Taking Care of Your Knives
Aside from the knife itself, you NEED a sharpening stone. (or knife sharpener - RG) Most manufacturers make one to suit their knives and are lubricated with either mineral oil or water. If you start a stone using oil, use only oil. And vice versa for water. Switching between the two lubricants can trash a whetstone very quickly. These run about $50-60 but, if properly cared for, will last for several years.
In addition, 'Steel' is essential for maintaining a knife's edge. There are a few types, either Diamond (which attempts to do what the whetstone does, to some extent) for about $100, or regular steel, which you can pick up for around $30.
What the steel does is realign the edge of a knife after use. Think of the edge as a very thin triangle; with the uppermost tip being the edge.
After a while, that point of the triangle will begin to fold to one side. (Mind you, this is on a scale close to microscopic, so don't expect to see your knife's edges bending on the cutting board!)
With both of these tools, you should be careful to follow the user instructions by maintaining the angles described to produce a good finish on the edge of the knife.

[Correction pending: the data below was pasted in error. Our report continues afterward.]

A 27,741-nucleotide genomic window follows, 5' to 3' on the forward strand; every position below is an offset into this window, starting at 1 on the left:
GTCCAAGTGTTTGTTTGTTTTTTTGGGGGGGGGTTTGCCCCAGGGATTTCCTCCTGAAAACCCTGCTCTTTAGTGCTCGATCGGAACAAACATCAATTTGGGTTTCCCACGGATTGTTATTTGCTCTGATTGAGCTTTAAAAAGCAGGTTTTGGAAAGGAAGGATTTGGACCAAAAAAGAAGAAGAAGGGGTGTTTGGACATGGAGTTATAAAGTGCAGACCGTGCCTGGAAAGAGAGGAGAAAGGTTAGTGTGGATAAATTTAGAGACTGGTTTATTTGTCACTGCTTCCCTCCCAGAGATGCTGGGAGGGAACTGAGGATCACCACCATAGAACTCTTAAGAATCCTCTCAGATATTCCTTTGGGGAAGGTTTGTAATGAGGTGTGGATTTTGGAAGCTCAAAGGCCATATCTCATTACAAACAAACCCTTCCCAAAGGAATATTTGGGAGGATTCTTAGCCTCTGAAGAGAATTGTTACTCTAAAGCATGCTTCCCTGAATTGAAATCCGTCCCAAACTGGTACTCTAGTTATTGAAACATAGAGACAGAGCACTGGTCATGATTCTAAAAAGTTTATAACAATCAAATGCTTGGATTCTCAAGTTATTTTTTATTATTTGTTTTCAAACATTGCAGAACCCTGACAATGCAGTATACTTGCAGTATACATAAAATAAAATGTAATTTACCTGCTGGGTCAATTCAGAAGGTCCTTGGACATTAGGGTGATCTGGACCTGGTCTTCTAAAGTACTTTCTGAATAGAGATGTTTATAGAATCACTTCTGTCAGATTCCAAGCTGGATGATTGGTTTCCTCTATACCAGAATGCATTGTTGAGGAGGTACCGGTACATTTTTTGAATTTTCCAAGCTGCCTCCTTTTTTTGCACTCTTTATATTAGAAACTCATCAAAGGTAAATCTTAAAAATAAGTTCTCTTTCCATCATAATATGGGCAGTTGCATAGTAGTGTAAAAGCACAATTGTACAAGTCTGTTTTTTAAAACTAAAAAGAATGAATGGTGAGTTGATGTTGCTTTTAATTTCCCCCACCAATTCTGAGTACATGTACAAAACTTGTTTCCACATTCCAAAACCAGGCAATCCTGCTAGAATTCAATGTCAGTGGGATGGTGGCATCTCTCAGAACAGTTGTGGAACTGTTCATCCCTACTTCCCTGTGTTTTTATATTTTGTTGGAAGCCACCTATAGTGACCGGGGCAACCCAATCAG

Remember to buy a holder for your knives, a magnetic strip for your wall, or a wooden block to insert them into. Not only to protect the edge from getting chipped and ruined but also to protect people's hands and fingers cause you're going to keep them razor-sharp, right?
One final note on proper cutlery care is that you should only use wooden or plastic cutting boards, as marble or glass can severely damage the blade.
So, Which Knives do you Really, Really Need?
Chances are, at home, you're cooking meals for a handful of people a few nights a week. Unless you're trying to start a catering business out of your home kitchen, you can get away with just the essentials.
The first is a chef's knife. It should be sturdy, well-built, and as large as you feel comfortable holding. Disregard ANY cutting product you've seen on T.V. infomercials such as the Miracle Blade or anything by that 'chef Tony' Guy- they're all complete junk.
As I've mentioned, some of the most common brands include Wushtof, Henkel, Global, Mac, Forschner, Calphalon, Shun, and a few others.